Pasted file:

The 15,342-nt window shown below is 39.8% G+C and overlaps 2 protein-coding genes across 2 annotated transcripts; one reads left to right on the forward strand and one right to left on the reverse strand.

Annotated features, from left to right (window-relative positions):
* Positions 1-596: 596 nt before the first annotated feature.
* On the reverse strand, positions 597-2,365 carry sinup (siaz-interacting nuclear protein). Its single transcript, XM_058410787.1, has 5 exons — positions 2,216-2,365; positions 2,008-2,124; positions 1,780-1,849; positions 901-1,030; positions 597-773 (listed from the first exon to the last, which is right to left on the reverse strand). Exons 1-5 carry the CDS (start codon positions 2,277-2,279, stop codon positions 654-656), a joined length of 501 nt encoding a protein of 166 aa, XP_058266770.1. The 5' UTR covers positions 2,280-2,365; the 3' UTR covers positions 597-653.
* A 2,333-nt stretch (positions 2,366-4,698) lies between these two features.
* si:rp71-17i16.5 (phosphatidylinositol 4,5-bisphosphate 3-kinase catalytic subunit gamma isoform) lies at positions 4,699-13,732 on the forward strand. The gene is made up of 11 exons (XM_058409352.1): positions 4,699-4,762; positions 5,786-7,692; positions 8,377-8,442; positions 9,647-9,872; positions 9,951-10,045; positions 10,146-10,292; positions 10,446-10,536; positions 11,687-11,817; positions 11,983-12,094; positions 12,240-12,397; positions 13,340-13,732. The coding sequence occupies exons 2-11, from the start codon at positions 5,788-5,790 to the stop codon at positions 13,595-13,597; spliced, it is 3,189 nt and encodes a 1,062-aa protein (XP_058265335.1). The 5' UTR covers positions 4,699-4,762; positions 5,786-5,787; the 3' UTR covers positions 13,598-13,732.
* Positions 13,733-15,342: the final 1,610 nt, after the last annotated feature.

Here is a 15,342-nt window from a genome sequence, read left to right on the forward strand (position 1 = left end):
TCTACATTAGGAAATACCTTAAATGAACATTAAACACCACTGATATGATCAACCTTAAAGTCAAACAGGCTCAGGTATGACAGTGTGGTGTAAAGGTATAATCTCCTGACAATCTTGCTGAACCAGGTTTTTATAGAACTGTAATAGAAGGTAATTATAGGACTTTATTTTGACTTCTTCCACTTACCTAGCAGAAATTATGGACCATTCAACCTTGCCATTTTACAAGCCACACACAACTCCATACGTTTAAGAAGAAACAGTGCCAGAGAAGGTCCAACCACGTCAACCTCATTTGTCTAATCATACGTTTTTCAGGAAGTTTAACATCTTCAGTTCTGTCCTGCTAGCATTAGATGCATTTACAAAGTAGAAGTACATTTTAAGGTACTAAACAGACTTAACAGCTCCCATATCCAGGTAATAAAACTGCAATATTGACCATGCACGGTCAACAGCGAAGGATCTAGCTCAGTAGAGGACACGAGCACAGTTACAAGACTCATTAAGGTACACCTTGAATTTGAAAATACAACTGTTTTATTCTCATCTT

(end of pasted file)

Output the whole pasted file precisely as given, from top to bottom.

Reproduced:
The 15,342-nt window shown below is 39.8% G+C and overlaps 2 protein-coding genes across 2 annotated transcripts; one reads left to right on the forward strand and one right to left on the reverse strand.

Annotated features, from left to right (window-relative positions):
* Positions 1-596: 596 nt before the first annotated feature.
* On the reverse strand, positions 597-2,365 carry sinup (siaz-interacting nuclear protein). Its single transcript, XM_058410787.1, has 5 exons — positions 2,216-2,365; positions 2,008-2,124; positions 1,780-1,849; positions 901-1,030; positions 597-773 (listed from the first exon to the last, which is right to left on the reverse strand). Exons 1-5 carry the CDS (start codon positions 2,277-2,279, stop codon positions 654-656), a joined length of 501 nt encoding a protein of 166 aa, XP_058266770.1. The 5' UTR covers positions 2,280-2,365; the 3' UTR covers positions 597-653.
* A 2,333-nt stretch (positions 2,366-4,698) lies between these two features.
* si:rp71-17i16.5 (phosphatidylinositol 4,5-bisphosphate 3-kinase catalytic subunit gamma isoform) lies at positions 4,699-13,732 on the forward strand. The gene is made up of 11 exons (XM_058409352.1): positions 4,699-4,762; positions 5,786-7,692; positions 8,377-8,442; positions 9,647-9,872; positions 9,951-10,045; positions 10,146-10,292; positions 10,446-10,536; positions 11,687-11,817; positions 11,983-12,094; positions 12,240-12,397; positions 13,340-13,732. The coding sequence occupies exons 2-11, from the start codon at positions 5,788-5,790 to the stop codon at positions 13,595-13,597; spliced, it is 3,189 nt and encodes a 1,062-aa protein (XP_058265335.1). The 5' UTR covers positions 4,699-4,762; positions 5,786-5,787; the 3' UTR covers positions 13,598-13,732.
* Positions 13,733-15,342: the final 1,610 nt, after the last annotated feature.

Here is a 15,342-nt window from a genome sequence, read left to right on the forward strand (position 1 = left end):
TCTACATTAGGAAATACCTTAAATGAACATTAAACACCACTGATATGATCAACCTTAAAGTCAAACAGGCTCAGGTATGACAGTGTGGTGTAAAGGTATAATCTCCTGACAATCTTGCTGAACCAGGTTTTTATAGAACTGTAATAGAAGGTAATTATAGGACTTTATTTTGACTTCTTCCACTTACCTAGCAGAAATTATGGACCATTCAACCTTGCCATTTTACAAGCCACACACAACTCCATACGTTTAAGAAGAAACAGTGCCAGAGAAGGTCCAACCACGTCAACCTCATTTGTCTAATCATACGTTTTTCAGGAAGTTTAACATCTTCAGTTCTGTCCTGCTAGCATTAGATGCATTTACAAAGTAGAAGTACATTTTAAGGTACTAAACAGACTTAACAGCTCCCATATCCAGGTAATAAAACTGCAATATTGACCATGCACGGTCAACAGCGAAGGATCTAGCTCAGTAGAGGACACGAGCACAGTTACAAGACTCATTAAGGTACACCTTGAATTTGAAAATACAACTGTTTTATTCTCATCTT